The market continues to track the same pattern it performed going into the failed debt ceiling talks of July 2011. As you’ll recall, then as is the case now, US politicians failed to reach a credible solution to the US’s debt problems. What followed was a credit rating downgrade and a market collapse:
Here’s the S&P 500’s recent action:
Here’s the S&P 500’s action going into the failed debt ceiling talks of 2011:
Here’s what followed:
Be forewarned. As noted earlier this week there are no political incentives for the GOP or Democrats to propose a real solution to the fiscal cliff. So it is highly likely
we will be going over the cliff.
Another item holding up the market is hype and hope of more QE from the Federal Reserve at its December 10-11 meeting. I have to admit, I find this proposal completely baffling. Macroeconomics 101 dictates that it takes a full six months or more before a change in monetary policy by the Fed will be fully digested by the system. The Fed just announced a new program three months ago. So the academics at the Fed aren’t even drinking their own Kool-Aid anymore.
Since the Great Crisis began, the Fed has on average funneled some $40+billion per month into the system (even when no official program was in place the Fed was still juicing the markets this much, typically during options expiration weeks).
QE 3, which may as well be called QE infinite because it is open ended (will never end), combined with the Fed’s Operation Twist 2 program has the Fed currently putting $85 billion into the system every month. On an annualized basis this is over $1 trillion. This means that at this pace, by the end of 2013 the Fed’s balance sheet would be $4 trillion. The entire US banking system is $13 trillion.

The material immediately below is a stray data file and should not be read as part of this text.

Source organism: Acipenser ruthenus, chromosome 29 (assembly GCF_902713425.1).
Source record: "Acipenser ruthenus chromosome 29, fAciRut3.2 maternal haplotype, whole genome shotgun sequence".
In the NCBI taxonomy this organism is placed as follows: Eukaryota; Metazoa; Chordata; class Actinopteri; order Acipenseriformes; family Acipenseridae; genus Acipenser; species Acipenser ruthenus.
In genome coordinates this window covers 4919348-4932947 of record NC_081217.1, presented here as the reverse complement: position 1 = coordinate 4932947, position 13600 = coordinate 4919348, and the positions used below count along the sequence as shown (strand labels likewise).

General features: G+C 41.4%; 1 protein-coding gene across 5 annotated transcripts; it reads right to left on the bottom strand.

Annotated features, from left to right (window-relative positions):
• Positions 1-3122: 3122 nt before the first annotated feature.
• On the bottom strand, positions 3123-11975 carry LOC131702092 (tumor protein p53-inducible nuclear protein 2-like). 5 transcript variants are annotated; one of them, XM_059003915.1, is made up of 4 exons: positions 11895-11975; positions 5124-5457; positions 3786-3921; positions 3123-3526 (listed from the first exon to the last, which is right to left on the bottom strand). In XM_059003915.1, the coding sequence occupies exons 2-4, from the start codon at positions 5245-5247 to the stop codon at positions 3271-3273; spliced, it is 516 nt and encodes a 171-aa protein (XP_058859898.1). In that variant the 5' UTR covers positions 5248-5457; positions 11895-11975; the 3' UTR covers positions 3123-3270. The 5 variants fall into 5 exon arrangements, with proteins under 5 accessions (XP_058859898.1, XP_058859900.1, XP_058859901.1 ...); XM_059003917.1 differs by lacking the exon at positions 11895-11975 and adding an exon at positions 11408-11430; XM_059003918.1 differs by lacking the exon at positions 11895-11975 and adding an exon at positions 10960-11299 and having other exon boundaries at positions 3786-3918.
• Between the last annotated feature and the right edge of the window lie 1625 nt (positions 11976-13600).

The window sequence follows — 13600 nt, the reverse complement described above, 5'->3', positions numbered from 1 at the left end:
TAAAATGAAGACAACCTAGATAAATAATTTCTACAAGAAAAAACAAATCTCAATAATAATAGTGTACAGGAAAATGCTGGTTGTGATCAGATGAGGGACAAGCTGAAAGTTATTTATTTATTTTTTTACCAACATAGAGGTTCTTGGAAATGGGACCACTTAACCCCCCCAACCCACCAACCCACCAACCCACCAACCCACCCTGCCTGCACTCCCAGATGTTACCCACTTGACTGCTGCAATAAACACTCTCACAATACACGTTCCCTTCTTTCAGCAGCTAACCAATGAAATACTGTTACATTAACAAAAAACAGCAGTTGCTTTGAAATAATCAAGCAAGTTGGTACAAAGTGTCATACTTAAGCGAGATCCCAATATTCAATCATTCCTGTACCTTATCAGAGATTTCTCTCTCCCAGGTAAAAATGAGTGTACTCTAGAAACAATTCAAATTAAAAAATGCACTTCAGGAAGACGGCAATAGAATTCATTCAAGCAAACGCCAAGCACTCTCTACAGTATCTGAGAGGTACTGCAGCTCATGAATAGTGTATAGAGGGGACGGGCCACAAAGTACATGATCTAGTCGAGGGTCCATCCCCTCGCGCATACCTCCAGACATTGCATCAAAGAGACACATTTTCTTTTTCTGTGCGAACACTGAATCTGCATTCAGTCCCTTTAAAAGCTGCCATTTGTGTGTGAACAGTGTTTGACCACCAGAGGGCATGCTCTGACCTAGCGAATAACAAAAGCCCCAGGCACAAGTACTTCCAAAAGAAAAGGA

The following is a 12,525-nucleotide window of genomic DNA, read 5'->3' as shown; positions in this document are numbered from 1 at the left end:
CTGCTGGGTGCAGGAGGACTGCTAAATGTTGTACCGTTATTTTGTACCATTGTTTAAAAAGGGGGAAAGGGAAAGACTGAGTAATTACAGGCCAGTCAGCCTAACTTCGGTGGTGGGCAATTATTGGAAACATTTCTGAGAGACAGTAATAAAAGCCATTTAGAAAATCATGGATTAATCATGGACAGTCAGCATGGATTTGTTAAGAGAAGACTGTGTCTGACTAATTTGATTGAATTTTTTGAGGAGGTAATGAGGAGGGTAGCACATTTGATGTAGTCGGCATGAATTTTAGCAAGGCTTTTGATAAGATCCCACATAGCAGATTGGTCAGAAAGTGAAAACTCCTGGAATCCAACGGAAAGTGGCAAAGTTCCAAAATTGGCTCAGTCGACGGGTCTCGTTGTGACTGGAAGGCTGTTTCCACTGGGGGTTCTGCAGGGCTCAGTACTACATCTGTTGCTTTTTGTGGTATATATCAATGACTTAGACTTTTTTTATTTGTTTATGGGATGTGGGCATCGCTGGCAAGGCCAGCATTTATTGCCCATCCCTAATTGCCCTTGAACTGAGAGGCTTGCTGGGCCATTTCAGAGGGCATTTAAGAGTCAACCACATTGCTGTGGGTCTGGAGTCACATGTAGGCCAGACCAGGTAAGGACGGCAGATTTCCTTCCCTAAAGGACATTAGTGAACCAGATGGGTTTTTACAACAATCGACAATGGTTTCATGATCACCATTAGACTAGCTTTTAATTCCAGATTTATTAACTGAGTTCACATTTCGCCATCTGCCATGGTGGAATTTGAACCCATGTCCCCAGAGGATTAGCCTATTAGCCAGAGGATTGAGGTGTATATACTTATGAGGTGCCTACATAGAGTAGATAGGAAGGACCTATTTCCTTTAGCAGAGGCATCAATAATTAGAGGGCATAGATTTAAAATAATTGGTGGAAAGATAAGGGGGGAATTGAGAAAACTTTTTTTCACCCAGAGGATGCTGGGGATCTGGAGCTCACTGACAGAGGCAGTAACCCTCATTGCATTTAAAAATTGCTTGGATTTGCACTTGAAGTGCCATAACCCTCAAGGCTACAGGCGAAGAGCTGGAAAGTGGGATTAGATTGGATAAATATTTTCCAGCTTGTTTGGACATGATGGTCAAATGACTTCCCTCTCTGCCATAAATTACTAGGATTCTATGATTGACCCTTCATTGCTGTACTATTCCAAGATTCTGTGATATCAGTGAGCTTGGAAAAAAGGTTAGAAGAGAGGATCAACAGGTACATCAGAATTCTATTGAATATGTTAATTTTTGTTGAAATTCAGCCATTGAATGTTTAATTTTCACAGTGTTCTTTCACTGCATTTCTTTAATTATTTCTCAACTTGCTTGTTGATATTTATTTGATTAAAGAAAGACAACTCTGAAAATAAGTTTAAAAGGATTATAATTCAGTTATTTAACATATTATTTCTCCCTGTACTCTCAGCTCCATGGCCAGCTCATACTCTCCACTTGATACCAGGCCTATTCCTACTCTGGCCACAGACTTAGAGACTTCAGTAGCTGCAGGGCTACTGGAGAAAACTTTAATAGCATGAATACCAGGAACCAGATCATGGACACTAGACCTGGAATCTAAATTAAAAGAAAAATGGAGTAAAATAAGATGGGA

And somehow pumping more money would work?
At some point some group in the political class needs to actually ask the Fed the following: “You’ve had four years of implementing any policy you like without political consequence. Four years. During that time you’ve spent well over $2 trillion. And the Crisis has not been fixed. Why on earth should we give you more time or money?”
I believe this will happen in 2013. As the US economy takes a nose-dive and the Sovereign Crisis moves into hyperdrive, the triumvirate of the financial system (the Fed, Wall Street, and Washington DC) will begin to increasingly point fingers at one another to divert blame for the fact that we’ve spent trillions of Dollars and things haven’t really improved.
This process has already begun with the Fed firing the first shots: it has sued Goldman Sachs while Bernanke has told Congress that it’s their fault the US is so indebted and facing fiscal ruin.
This process will accelerate next year. At that point I expect Congress and Wall Street to enter the fray more aggressively targeting the Fed. And that’s when things could get very ugly.
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